Matarrita providing early returns for FC Cincinnati

Ronald Matarrita came to FC Cincinnati with a decent price tag, but as Nate Gilman explains, his offensive production in assists is paying early dividends.

Photo Credit: Joe Craven

Rónald Matarrita arrived in Cincinnati via an offseason trade with New York City FC to take over as FCC’s left back. Matarrita’s salary, $753,083 in guaranteed compensation, puts him in the upper echelon of MLS defenders. In a league where balancing a roster against the salary is a primary concern, allocating so many resources to a full-back is not all that common. So what has Matarrita brought to Cincinnati so far?

Offensively, Matarrita has been a key cog in FC Cincinnati’s attack. Matarrita’s willingness and ability to get on the ball in all areas of the field gives FCC an outlet in possession. Matarrita excels in the buildout from the defensive third, progressing the ball by finding teammates further forward or carrying the ball himself. Further up the field, Matarrita provides dangerous opportunities for his teammates. Through five matches, Football Reference’s data credits Matarrita with 1.60 shot-creating actions per 90 minutes. FCC’s left-backs in 2020 provided similar shot-creating numbers, credited with 1.59 SCAs per 90. However, the quality of Matarrita’s delivery so far exceeds what FCC got last season. Matarrita contributes 0.39 expected assists (xA) per 90 minutes as opposed to the 0.06 xA from Greg Garza & Andrew Gutman in 2020.

Expected assists is a companion to expected goals. Expected goals determines the quality of a goal-scoring chance by comparing thousands of comparable shots to determine how likely one single shot is to be finished. Expected assists credit the player who passed the ball to the shooter in a similar way. Two of Matarrita’s assists so far this season give us two good examples to compare. The first assist came on his in-swinging free-kick against CF Montreal in which a diving Gustavo Vallecilla headed past Montreal goalkeeper Clémont Diop. The second assist came on Luciano Acosta’s goal against Nashville SC. Matarrita slipped the ball between multiple defenders, leaving Acosta one-on-one with the on-rushing keeper, whom he beats, chipping the ball into an empty net. 

Both goals count as assists for Matarrita. However, Acosta’s was the much better chance, both according to the eye test and xA. According to MLS Soccer, similar attempts to Vallecilla’s goal were scored about 5% of the time (0.055 xG), while shots under similar circumstances to Acosta’s were goals 86% of the time (0.86 xG). Expected assists credit Matarrita with 0.055 xA for his pass to Vallecilla and 0.86 xA for his pass to Acosta. Matarrita’s 0.39 xA per 90 minutes this season show he has put teammates in dangerous positions with his passing. Matarrita’s three assists — the two mentioned above and the long-ball over the top to a sprinting Alvaro Barreal against Inter Miami CF — demonstrate his ability to unlock a defense from all areas of the field.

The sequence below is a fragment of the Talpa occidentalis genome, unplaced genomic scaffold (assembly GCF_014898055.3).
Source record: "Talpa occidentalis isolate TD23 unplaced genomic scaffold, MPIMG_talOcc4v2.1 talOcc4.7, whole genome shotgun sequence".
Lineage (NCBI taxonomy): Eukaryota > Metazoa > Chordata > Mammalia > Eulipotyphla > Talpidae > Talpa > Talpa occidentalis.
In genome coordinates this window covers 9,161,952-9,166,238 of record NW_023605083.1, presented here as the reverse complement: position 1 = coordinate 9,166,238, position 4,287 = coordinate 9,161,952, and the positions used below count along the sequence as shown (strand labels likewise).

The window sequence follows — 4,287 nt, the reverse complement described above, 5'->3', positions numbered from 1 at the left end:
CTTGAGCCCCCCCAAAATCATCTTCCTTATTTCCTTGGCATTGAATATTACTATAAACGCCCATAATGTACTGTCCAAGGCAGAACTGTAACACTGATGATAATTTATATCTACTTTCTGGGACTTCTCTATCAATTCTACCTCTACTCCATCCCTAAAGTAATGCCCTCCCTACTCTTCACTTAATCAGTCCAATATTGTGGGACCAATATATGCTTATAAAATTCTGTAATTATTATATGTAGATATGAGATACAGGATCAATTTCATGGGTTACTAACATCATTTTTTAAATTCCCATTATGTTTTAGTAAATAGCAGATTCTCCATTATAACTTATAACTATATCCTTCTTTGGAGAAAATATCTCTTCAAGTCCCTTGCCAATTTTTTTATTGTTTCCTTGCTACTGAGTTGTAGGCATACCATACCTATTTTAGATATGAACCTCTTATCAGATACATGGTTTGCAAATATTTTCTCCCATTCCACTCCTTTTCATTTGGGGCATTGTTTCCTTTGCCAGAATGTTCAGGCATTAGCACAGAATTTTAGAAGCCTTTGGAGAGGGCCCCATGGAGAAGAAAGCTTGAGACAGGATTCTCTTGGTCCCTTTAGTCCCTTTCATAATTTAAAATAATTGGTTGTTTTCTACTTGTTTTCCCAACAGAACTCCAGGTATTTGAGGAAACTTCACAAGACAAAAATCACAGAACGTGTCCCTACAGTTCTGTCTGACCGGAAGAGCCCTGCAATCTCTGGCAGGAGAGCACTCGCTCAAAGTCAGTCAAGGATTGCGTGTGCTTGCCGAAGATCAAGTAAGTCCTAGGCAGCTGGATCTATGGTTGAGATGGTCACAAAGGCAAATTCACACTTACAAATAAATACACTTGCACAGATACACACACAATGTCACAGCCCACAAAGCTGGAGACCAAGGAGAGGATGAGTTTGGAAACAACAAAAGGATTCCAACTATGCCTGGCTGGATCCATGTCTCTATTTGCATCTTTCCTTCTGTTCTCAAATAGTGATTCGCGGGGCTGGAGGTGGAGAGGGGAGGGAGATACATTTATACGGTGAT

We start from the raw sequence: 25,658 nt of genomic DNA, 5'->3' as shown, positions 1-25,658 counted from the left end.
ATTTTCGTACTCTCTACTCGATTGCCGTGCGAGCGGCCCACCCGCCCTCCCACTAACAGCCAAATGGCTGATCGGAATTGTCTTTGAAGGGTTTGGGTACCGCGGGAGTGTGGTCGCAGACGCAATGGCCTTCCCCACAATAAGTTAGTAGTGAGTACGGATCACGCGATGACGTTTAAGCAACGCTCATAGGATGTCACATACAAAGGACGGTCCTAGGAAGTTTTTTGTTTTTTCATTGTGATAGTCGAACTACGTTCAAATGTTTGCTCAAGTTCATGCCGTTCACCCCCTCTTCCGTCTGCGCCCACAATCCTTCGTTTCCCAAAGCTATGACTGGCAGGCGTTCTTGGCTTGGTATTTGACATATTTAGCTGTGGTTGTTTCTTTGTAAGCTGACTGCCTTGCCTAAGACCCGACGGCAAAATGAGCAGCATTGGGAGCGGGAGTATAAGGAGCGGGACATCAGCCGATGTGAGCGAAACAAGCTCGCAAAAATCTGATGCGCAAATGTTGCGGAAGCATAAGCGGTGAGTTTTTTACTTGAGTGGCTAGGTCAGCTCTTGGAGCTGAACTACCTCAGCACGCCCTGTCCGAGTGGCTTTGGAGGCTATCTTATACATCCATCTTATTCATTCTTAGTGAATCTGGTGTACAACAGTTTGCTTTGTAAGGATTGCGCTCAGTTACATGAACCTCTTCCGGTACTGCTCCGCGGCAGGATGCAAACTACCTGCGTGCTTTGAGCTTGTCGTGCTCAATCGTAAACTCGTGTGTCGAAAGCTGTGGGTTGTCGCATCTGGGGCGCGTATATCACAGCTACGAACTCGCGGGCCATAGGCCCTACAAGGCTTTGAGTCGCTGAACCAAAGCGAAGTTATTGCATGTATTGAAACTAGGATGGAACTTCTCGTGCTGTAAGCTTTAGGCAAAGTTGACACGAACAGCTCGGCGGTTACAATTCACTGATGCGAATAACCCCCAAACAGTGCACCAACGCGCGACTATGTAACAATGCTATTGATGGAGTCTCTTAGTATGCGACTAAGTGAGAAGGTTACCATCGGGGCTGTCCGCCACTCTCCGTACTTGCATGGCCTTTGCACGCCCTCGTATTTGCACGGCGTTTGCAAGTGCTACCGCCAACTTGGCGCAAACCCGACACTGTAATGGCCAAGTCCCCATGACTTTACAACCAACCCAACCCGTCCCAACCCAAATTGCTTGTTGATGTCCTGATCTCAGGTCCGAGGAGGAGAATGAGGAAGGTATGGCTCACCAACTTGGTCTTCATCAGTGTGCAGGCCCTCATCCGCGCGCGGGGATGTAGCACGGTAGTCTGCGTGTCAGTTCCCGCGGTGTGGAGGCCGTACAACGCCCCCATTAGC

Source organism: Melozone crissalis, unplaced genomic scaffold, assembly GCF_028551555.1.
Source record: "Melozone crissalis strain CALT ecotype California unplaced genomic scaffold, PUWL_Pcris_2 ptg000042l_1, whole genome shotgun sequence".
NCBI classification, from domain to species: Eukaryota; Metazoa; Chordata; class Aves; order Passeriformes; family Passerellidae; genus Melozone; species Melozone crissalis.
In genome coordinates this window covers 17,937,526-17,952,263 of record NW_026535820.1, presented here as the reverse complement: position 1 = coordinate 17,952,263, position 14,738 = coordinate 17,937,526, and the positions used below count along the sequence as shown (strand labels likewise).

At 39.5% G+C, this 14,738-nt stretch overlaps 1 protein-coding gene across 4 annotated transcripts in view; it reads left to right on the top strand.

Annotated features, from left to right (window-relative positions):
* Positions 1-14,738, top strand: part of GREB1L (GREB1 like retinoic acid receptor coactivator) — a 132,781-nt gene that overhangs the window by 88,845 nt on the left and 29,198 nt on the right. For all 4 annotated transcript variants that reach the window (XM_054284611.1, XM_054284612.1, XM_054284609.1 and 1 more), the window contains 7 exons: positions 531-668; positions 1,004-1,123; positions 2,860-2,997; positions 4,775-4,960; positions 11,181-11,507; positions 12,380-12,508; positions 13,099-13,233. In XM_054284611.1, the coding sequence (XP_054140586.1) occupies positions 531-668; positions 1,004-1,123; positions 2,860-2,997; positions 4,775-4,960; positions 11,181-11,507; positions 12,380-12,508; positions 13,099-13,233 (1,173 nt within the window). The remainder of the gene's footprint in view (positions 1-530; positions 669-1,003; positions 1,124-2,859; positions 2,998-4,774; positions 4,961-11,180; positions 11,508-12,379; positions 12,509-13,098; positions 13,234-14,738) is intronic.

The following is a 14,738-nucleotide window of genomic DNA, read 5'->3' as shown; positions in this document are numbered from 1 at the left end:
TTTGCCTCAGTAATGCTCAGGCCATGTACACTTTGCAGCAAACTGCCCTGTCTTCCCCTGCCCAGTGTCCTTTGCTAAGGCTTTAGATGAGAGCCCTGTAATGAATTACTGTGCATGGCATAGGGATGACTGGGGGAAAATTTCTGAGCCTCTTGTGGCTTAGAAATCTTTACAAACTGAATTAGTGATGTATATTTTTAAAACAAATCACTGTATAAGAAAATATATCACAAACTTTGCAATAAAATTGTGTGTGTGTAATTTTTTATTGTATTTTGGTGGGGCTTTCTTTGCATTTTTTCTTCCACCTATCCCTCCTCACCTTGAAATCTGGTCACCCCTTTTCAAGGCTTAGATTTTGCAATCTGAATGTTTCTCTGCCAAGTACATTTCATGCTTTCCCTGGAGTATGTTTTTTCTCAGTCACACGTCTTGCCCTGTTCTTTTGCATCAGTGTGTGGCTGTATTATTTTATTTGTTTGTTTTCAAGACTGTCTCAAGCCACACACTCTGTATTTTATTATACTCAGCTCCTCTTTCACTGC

Matarrita has been valuable when he’s not providing the attacking end product, too. Matarrita ranks second on the team in touches in the middle third of the field and first in passes completed and passes attempted. Having another player comfortable on the ball to play forward or to recycle possession in the middle of the field has been a major help. 

Matarrita’s defensive work has been more than serviceable as well. So far in 2021, he ranks among the team leaders in tackles and interceptions. The defensive side of the ball will never be the strongest part of Matarrita’s game, but his contributions so far have been more than enough, especially given the role he plays offensively. 

Counterattacks will be something to keep an eye on going forward. Because Matarrita is an integral element of FCC’s attack, his side of the field will be vulnerable to the counter-attack. The match against Inter Miami CF provided a good example. Lewis Morgan, Miami’s right-winger, often stayed higher up the field out of possession, acting as the primary outlet for Miami’s counter-attacks. Coach Jaap Stam must figure out a way to compensate for Matarrita’s position up the field in transition. Playing Vallecilla, a more mobile central defender, as the left side center back could give Matarrita cover for these transitions. Another option would be asking a central midfielder to sit deeper to provide more balance in moments of transition.

Whatever Stam elects to do tactically, giving Matarrita the freedom to be involved in the attack will benefit FC Cincinnati. He has already demonstrated that he can provide something different for the team in the attack, and as he logs more minutes, especially with Acosta, the team should be able to create more dangerous chances.

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